Artificial Intelligence vs Actual Intelligence: Notes from Call & Contact Centre Expo

On Thursday 24th March I presented at the Call & Contact Centre Expo at the London Excel. I was slotted into the graveyard shift during the last couple of hours of the show, so I thought that I’d write up my thoughts to share a bit further.

AI in customer service is being heralded as the next undisputed champion to perform any intellectual human task, as dynamically as humans do. But is AI just a young upstart versus human agents?

With competing trends for increased personalisation, limitations in self-service and customer preference for human contact – will the Human Connection let the agent box smart and dance rings round AI?


Ding, ding seconds out Round 1. What’s the Big Fight? AI v AI

Ok – so when I talk about the battle between AI and AI, what do I mean? Well it’s the sparring match between Artificial Intelligence – think of the many applications you can see at any technology show you go to – and Actual Intelligence – what we as humans/contact centre agents all have.

Looking at the actual intelligence we have in contact centres, I’d like you to guess how many people work in Contact Centres just in the UK? In 2011 it was about 1m… but just 8 years on, it is now 4% of the UK population: about 3 million people – that’s twice as many people as work in the NHS.

And with all this technology-led artificial intelligence around, I was even more surprised that numbers are growing. More people, more Humans, more Actual intelligence.

But Why?

Let’s take a step back to answer this question and ask: where is this growing demand coming from? As we’ve moved through the 20th and into the 21st century we’ve seen a change in the focus of productivity in the workforce.


What does that mean for Artificial Intelligence v Actual Intelligence?

Let me introduce you to Chat Bot Cheryl… imagine Cheryl could be any of the AI applications you’ve seen at tech expos.

Artificial Intelligence is now surrounding us in our everyday lives. Voice controlled Personal Assistants like Alexa or Siri, in automated vehicles being run by the likes of Uber or Addison Lee, and personalisation algorithms used in the entertainment industry on our screens from the likes of Netflix.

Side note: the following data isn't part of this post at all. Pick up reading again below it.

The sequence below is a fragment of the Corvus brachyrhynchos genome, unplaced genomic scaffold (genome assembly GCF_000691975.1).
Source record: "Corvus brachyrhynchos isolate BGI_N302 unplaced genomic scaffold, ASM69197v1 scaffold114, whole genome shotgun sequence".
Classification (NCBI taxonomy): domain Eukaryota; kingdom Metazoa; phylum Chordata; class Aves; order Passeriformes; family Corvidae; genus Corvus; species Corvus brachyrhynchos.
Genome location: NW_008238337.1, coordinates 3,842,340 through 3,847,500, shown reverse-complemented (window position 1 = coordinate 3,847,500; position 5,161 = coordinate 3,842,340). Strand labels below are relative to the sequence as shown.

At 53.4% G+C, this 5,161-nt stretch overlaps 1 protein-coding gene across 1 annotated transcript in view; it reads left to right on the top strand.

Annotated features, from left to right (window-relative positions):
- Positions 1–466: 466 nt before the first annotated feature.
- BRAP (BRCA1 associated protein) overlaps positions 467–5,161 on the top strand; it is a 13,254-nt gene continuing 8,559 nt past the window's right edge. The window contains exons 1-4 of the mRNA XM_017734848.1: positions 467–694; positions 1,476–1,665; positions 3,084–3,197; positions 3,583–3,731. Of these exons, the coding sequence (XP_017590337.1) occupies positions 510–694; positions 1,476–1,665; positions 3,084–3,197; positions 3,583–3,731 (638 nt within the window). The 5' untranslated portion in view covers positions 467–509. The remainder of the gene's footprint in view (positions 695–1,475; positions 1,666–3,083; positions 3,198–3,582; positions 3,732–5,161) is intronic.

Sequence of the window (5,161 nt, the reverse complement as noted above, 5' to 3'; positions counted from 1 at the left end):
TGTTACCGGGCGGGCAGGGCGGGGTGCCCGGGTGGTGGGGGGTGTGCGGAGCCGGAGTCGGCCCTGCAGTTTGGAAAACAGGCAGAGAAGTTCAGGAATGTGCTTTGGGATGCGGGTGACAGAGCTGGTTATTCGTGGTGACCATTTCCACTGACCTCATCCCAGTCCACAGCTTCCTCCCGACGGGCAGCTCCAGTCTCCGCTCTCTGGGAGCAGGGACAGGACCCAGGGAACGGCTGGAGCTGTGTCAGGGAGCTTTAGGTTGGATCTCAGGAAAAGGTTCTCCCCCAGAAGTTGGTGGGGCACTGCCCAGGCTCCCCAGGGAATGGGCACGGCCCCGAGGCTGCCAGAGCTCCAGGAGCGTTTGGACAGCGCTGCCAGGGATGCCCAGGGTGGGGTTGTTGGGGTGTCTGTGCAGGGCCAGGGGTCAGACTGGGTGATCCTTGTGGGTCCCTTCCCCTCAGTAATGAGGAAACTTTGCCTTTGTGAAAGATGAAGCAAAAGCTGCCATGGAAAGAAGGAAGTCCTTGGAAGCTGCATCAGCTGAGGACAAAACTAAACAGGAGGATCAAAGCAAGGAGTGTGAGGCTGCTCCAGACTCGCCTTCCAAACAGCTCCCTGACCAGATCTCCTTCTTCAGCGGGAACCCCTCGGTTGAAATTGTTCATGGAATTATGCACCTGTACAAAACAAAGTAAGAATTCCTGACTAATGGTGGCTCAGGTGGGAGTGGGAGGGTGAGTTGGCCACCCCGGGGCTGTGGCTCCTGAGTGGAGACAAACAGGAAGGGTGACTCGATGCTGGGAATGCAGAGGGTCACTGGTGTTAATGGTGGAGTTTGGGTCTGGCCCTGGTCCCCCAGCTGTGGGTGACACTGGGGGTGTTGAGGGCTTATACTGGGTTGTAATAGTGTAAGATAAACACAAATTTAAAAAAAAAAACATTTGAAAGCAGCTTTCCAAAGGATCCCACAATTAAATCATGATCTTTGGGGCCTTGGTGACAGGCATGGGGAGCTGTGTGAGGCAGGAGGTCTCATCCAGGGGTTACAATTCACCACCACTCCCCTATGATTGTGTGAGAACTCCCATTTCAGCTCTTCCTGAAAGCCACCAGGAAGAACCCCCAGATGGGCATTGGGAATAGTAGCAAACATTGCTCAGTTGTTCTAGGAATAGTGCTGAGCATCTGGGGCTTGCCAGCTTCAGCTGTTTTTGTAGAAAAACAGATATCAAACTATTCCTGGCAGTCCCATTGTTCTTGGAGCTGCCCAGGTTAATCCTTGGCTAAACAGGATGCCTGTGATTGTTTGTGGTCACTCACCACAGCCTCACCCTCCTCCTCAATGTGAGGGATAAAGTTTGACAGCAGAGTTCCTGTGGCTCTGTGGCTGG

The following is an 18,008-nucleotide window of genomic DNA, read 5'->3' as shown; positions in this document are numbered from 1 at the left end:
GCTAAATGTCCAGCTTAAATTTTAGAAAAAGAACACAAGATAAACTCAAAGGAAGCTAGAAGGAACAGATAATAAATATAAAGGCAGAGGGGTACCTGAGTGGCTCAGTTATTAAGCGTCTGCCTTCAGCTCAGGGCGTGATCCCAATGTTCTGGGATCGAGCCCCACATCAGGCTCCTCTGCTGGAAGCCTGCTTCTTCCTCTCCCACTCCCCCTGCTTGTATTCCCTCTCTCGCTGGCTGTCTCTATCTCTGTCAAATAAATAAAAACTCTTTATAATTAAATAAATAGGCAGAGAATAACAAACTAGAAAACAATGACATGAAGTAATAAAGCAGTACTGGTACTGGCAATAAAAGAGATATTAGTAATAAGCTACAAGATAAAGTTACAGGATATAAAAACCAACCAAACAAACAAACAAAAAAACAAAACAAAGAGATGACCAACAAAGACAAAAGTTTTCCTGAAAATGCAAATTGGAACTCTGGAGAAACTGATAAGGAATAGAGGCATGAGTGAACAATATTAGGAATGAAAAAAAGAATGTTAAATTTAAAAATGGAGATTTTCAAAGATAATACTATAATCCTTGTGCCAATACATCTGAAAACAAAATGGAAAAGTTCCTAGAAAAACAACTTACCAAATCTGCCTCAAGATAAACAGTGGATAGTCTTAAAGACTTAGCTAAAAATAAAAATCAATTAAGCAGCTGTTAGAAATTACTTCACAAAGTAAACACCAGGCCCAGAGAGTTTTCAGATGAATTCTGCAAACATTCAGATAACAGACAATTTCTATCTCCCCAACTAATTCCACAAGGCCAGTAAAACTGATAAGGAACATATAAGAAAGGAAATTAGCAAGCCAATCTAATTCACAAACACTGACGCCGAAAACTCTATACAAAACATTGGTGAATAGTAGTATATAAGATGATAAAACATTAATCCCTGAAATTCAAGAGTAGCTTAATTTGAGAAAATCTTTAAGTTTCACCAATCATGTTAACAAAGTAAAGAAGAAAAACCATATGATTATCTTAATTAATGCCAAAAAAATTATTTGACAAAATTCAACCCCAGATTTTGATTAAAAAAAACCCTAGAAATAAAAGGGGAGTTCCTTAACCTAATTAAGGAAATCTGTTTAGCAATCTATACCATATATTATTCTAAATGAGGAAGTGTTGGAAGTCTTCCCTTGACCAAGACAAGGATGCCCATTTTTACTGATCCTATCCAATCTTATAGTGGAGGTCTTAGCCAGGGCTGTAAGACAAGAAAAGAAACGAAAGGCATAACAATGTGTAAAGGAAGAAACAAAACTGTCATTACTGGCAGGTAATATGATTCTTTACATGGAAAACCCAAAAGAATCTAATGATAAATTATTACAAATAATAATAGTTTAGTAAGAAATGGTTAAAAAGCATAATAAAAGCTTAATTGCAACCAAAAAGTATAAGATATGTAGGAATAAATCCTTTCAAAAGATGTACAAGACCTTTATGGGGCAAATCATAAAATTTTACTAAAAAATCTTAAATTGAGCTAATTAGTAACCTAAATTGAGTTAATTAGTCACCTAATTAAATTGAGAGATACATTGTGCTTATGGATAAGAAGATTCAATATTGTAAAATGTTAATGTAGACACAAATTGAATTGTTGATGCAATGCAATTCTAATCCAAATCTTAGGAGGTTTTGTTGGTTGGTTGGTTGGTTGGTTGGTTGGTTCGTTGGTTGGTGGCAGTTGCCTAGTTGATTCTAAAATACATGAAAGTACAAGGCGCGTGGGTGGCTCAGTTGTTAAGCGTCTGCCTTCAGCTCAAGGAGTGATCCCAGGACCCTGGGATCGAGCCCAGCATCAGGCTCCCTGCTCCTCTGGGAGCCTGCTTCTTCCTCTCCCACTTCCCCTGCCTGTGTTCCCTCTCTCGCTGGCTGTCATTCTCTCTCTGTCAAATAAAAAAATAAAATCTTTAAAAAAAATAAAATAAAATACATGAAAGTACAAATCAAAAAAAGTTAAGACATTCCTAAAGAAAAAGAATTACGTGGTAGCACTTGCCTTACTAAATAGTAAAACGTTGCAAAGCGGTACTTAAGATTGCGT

All of these applications have a commonality. They show the ability to get smarter and more aware as they interact more with their users and its environment.

As a result, Chat Bot Cheryl has these impressive skills:

  • She’s fast, isn’t biased (as long as you ignore the bias of the person that programmed her).
  • She never gets tired of repetitive tasks, and as she ages, she gets better and becomes more accurate.
  • On monotonous, high frequency tasks Cheryl wins hands down – if she had any hands.

But apply Cheryl to a complex/multi-tasking problem and you start to have an issue. This is where Artificial Intelligence is still in its infancy.


So now let’s take a closer look at Actual Intelligence.

We know a Chatty Charlie, the contact centre agent, he’s great at the complex stuff. Joining the dots, giving empathy and applying the big picture.

He also loves Yorkshire Tea and needs at least 5 mugs a day. Charlie’s been known to be a bit variable in his work. In fact, on some occasions he’s not even shown up. He’s human – just like you and me.

What do we know about this battle between human and machine? Well, many contacts into call centres can be seen as a cost. In 2018 the average cost of an inbound call was £4.

Most of those contacts are high frequency/simple/repetitive tasks like password resets, stock checking or order status.

Let’s apply the 80/20 rule… 80% of contacts can be managed through many of the tools we see in the Artificial Intelligence world. This will have a big impact on the contact centre workforce – supporting some of the predictions made by the World Economic Forum that Artificial Intelligence will lead to 75 million job losses.

But let’s look at this from a Contact Centre point of view. The 20% of contacts left are the complex and critical ones, where the human connection is vital. So how do we deliver for the Age of the Customer?

Is it a fight or an opportunity?

Implementing Artificial Intelligence alongside Actual Intelligence provides an opportunity to empower stronger human connections and build more meaningful customer interactions.

In our jobs, this supports the key goal to help sustain and grow our relationships with existing and future customers. And it’s happening now.

So, it’s not AI v AI, it’s AI and AI: we simply need to get the right Artificial/Actual Mix.

Ask yourself – what is your optimal combination of Artificial and Actual Intelligence? How do you find the tools to complete the simple stuff through automation, whilst leaving the complex stuff to be managed by the human connection?

What is your MIX?

Bill Gates said: “Artificial Intelligence will improve productivity, and in doing so, give us more free time to use in an enlightened way”.


UK employment is at its highest in 47 years but that level of employment is predicted to drop unless technology, such as artificial intelligence, supports the improved productivity of the workforce.

So as we grow the number of agents, they alone aren’t the answer in the Age of Customer.

It’s getting the right Artificial and Actual Intelligence MIX.


Want to know more about how AI is being used in the contact centre? Read our recent blog AI: 4 reasons we shouldn’t write off the human contact centre agent just yet.

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